RALEIGH, N.C. (AP) — North Carolina Republican Rep. George Holding announced on Friday he won’t run for reelection — the victim of a congressional map redrawn following a court order that now makes his district lean to the left.

Holding represents the Triangle-area 2nd Congressional District, which was dramatically altered by the state legislature a few weeks ago because state judges ruled it was likely the previous map was tainted with extreme partisan bias favoring the GOP.

In recent election cycles, the 2nd District included several rural, more conservative, counties adjoining Wake County, where Raleigh is located, along with a small portion of Wake. But the new 2nd sits entirely in Wake County, where Democratic voter registration is strong and recent electoral success abundant.

“I just don’t see an opportunity to win in the district that’s been drawn for me,” Holding said in a brief interview Friday in Washington. Deborah Ross, the unsuccessful Democratic U.S. Senate nominee in 2016 against GOP Sen. Richard Burr, already announced this week she was running for the new 2nd District seat.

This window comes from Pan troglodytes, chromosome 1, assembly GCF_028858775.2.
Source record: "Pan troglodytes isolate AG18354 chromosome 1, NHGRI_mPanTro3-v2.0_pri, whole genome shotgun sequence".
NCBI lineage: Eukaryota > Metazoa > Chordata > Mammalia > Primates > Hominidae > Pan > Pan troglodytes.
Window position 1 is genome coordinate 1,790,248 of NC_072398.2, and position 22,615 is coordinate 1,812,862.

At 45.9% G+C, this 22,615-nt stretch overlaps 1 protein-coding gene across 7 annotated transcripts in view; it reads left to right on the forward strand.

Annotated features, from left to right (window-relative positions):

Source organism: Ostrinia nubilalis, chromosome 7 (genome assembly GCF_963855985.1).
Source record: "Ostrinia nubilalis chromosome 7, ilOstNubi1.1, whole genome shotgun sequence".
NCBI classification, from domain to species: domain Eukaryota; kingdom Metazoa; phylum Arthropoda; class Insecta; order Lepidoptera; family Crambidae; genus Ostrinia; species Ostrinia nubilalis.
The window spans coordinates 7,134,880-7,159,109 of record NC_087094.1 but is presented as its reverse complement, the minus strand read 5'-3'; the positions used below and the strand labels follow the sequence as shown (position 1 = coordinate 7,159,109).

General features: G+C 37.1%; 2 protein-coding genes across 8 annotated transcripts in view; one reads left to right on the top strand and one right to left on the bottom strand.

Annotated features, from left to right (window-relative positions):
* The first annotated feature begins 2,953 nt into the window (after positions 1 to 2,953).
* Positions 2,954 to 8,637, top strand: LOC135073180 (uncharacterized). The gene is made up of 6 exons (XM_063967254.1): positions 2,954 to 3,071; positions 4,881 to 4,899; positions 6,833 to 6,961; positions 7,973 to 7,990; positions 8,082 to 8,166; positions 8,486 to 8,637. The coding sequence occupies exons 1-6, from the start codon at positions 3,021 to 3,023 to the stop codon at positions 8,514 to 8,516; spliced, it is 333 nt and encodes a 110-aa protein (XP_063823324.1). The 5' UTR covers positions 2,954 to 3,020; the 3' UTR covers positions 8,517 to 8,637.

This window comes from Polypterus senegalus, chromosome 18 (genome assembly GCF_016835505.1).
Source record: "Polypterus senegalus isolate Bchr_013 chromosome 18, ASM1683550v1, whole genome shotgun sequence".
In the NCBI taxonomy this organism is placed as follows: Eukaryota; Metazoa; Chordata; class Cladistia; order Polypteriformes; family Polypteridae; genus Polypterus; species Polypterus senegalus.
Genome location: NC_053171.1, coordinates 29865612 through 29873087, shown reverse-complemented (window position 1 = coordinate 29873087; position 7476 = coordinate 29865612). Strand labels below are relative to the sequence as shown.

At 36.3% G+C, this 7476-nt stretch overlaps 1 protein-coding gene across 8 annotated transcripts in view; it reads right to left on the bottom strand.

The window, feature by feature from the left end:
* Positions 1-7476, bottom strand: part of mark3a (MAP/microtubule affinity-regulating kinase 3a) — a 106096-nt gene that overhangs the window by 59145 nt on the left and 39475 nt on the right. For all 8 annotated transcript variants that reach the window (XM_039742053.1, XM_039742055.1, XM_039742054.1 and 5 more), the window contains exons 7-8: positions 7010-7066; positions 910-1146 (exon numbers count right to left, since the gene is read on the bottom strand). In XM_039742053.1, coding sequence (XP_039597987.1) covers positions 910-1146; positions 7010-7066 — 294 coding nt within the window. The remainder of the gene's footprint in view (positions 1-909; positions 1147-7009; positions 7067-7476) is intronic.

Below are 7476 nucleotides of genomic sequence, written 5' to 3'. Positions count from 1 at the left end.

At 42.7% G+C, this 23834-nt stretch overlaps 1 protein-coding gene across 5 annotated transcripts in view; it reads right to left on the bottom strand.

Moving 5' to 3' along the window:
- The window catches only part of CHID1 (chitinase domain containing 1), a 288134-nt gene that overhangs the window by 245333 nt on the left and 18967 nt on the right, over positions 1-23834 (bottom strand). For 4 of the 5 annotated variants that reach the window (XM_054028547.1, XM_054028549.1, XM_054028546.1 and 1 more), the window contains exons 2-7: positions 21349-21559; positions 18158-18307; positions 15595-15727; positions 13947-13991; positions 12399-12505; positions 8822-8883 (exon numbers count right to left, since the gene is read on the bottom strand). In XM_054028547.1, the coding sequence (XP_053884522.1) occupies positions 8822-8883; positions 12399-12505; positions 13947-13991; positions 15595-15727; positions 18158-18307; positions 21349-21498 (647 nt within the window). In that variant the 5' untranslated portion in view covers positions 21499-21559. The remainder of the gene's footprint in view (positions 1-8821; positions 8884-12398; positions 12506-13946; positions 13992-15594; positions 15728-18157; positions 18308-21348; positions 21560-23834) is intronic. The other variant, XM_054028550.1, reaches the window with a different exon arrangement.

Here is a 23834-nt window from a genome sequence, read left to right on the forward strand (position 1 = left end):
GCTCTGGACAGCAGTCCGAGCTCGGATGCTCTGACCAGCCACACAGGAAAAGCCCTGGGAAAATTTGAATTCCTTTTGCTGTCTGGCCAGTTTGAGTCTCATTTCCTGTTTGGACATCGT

Holding, a former U.S. attorney for eastern North Carolina and scion of a prominent banking family, was elected to the U.S. House in 2012, the first election after the first remapping occurred this decade in the states. Congressional lines have been adjusted twice since then — once after courts determined unlawful racial gerrymandering occurred and the other this fall when judges said partisan gerrymandering probably happened.

Holding, 51, could have decided to run for another seat, as he did in 2016, when boundaries were changed. That time, he defeated then-Rep. Renee Ellmers in the Republican primary, then went on to win the general election. But he said he won’t do that this time.

“Yes, the newly redrawn congressional districts were part of the reason I have decided not to seek reelection,” Holding said in a news release. “But, in addition, this is also a good time for me to step back and reflect on all that I have learned.”

Republicans currently hold 10 of the 13 U.S. House seats in North Carolina, where closely divided statewide elections are common and where Democrats remain the largest voting bloc. Legislators who debated the new map last month say the lines appear to narrow the Republican advantage to 8-5.

The other Republican incumbent threatened by the new map is GOP Rep. Mark Walker of Greensboro in the 6th District. A Walker spokesman said this week that Walker was considering a late challenge of U.S. Sen. Thom Tillis in the March 3 GOP primary, or taking on GOP Reps. Ted Budd in the 13th District or Patrick McHenry in the 10th District. Candidate filing ends Dec. 20.

By Gary D. Robertson 


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